This type of plastic is made specifically to trap heat but also still allow light to pass through. It is probably the most expensive of the season extension fabrics. However, with good treatment, it will last for several years. Some UV-stabilized plastics can even last for up to 10 years. 

If you’re using greenhouse plastic and still have perennial plants, herbs, and shrubs in your garden (rather than empty overwintering planters), then be sure to remove the plastic on warm sunny days as you don’t want to trap too much heat and end up baking your plants. A general rule of thumb is to pull back the greenhouse plastic on sunny days with temperatures above 40 degrees Fahrenheit.  


Burlaps are probably best known for being used as a sack for potatoes or a bag to transport bulk coffee beans. They are available online with several retailers and also becoming more widely available at big box stores. They’re generally used to wrap and cover overwintering perennial plants and shrubs, like rose bushes and fruit bushes (or blueberries). 

You can protect an empty planter if you wrap burlap around the base of the pots. This wrap will help retain heat. Since burlaps are woven, it allows for better airflow, and there’s less risk of accidentally roasting your plants or garden soil on a sunny day. You might be able to find burlaps for free. If you contact a coffee shop or coffee producer, they may have some they can give away. This is a fantastic way to upcycle rather than buy something new!  


This is the most affordable option (unless you found burlap for free!) and is readily available at big box stores and local stores. Any type of tarp will do as long as it’s large enough to cover your pots. Darker-colored tarps will help trap and retain more heat around a plant. Use the same caution as with greenhouse plastic. 

On warmer days, you’ll want to uncover your plants and even your empty grow bags to avoid solarizing the soil. This refers to the process that occurs when too much heat gets trapped in the soil, which will kill any seeds/microbiome in the top few inches of soil.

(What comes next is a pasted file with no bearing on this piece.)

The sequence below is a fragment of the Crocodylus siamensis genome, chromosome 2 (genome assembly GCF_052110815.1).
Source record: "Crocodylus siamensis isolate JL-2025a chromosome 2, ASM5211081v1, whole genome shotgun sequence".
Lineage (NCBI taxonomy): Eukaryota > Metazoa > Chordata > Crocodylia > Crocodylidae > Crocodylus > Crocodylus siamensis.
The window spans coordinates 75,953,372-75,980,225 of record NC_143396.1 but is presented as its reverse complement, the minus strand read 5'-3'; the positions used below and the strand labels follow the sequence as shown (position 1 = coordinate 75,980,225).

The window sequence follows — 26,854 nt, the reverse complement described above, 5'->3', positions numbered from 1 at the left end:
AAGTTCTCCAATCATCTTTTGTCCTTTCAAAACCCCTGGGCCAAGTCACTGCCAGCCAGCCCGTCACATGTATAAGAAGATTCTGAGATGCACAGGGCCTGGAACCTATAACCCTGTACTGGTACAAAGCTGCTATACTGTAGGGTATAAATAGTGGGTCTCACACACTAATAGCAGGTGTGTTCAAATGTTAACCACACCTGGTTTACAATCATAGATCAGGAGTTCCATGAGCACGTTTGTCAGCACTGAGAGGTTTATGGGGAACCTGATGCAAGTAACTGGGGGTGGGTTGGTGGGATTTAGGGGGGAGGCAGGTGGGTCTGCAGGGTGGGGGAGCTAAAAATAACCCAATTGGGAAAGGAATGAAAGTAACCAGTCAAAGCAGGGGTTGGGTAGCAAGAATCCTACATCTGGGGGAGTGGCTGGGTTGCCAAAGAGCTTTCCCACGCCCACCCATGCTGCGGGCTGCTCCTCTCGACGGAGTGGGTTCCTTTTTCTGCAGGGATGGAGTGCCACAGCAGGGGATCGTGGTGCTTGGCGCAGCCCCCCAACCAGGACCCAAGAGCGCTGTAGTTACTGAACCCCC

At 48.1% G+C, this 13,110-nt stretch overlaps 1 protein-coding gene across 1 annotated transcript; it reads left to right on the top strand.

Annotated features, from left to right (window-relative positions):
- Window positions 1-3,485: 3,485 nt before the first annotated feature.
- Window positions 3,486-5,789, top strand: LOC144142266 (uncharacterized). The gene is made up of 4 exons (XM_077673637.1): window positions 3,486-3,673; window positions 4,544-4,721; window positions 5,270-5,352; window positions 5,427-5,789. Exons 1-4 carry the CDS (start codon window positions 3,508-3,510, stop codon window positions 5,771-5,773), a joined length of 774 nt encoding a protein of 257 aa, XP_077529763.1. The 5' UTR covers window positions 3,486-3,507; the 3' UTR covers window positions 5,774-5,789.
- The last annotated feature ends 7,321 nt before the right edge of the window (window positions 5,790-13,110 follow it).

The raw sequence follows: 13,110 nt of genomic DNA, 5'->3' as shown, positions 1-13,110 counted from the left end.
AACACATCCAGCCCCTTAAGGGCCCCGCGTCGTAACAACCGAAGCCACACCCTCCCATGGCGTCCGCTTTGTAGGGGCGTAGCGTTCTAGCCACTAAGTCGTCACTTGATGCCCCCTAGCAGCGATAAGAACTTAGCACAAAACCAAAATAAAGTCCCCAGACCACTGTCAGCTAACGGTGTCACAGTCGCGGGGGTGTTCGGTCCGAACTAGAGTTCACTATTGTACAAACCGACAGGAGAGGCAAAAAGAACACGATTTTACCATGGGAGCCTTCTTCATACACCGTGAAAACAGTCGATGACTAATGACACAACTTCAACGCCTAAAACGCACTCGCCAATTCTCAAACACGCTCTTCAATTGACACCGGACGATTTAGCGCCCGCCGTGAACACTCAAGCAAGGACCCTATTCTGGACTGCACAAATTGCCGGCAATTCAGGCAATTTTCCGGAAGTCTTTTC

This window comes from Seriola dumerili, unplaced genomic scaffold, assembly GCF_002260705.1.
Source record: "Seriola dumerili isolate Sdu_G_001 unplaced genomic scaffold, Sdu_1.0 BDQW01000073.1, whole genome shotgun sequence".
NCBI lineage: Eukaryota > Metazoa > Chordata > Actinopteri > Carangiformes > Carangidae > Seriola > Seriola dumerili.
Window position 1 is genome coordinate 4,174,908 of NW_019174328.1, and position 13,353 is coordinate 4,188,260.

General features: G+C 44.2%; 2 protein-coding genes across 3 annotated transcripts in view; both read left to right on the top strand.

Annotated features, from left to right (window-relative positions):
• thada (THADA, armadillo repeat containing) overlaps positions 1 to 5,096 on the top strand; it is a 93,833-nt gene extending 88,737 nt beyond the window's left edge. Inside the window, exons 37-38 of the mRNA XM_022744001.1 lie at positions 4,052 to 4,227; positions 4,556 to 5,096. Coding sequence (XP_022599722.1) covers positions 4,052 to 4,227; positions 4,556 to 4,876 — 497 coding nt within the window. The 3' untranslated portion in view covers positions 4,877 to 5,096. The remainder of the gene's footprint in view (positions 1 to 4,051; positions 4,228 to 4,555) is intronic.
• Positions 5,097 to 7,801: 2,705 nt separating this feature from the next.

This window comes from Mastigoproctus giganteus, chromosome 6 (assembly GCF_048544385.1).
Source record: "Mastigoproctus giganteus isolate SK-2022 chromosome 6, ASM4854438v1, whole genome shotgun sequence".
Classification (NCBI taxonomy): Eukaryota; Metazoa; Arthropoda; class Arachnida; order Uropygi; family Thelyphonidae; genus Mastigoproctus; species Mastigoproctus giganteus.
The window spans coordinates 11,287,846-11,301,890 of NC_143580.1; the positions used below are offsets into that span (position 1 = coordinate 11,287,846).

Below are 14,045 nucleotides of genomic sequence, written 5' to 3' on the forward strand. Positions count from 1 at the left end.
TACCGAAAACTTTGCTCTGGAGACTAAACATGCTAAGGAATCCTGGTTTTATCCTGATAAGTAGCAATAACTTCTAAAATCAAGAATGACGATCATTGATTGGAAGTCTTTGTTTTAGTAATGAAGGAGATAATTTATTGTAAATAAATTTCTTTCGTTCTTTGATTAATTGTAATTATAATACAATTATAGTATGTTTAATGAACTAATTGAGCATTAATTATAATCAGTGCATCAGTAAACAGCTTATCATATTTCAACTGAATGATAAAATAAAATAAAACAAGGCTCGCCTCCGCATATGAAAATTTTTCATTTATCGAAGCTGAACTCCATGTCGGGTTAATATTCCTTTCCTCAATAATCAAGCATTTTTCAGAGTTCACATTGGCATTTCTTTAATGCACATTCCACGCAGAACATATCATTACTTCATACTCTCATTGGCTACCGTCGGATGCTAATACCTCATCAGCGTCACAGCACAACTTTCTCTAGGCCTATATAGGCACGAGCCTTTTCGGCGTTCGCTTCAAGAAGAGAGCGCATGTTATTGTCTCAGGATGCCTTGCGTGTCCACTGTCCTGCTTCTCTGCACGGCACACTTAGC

Solarization is sometimes intentionally used when transforming a large area of formerly weeds into a suitable planting site, but you might not want to kill the soil microbes in the pots that you’ll be planting in come springtime. Therefore, some stakes to keep the tarp above the soil will help.

Structures and Protected Areas

Hoop house
A hoop house or greenhouse easily protects fabric pots. Source: Jo Zimny

Similar to season extension fabrics, structures and protected areas offer protection to the garden and to plants by retaining heat, keeping the elements off of the pots, and providing additional insulation. Below we’ll discuss the differences between frames, greenhouses, and sheds, which can all be useful in helping to winterize a grow bag or container garden, especially in USDA zones 5-8. 

Cold Frames

These frames can be store-bought, homemade, or even constructed from repurposed wood and window panes. They are essentially mini greenhouses and can be made from glass or plexiglass. The benefit of a cold frame vs. greenhouse plastic is that it’s sturdier and can protect better from extreme winter weather events such as heavy snowfall, wind, and even hail. 

The pros of cold frames vs. a greenhouse structure is that frames are less permanent and more easily relocated and vented. On warm days just prop open the top of the cold frame in the garden. The downside to a cold frame vs. a greenhouse is that they are smaller and may only be able to hold a plant or two at a time.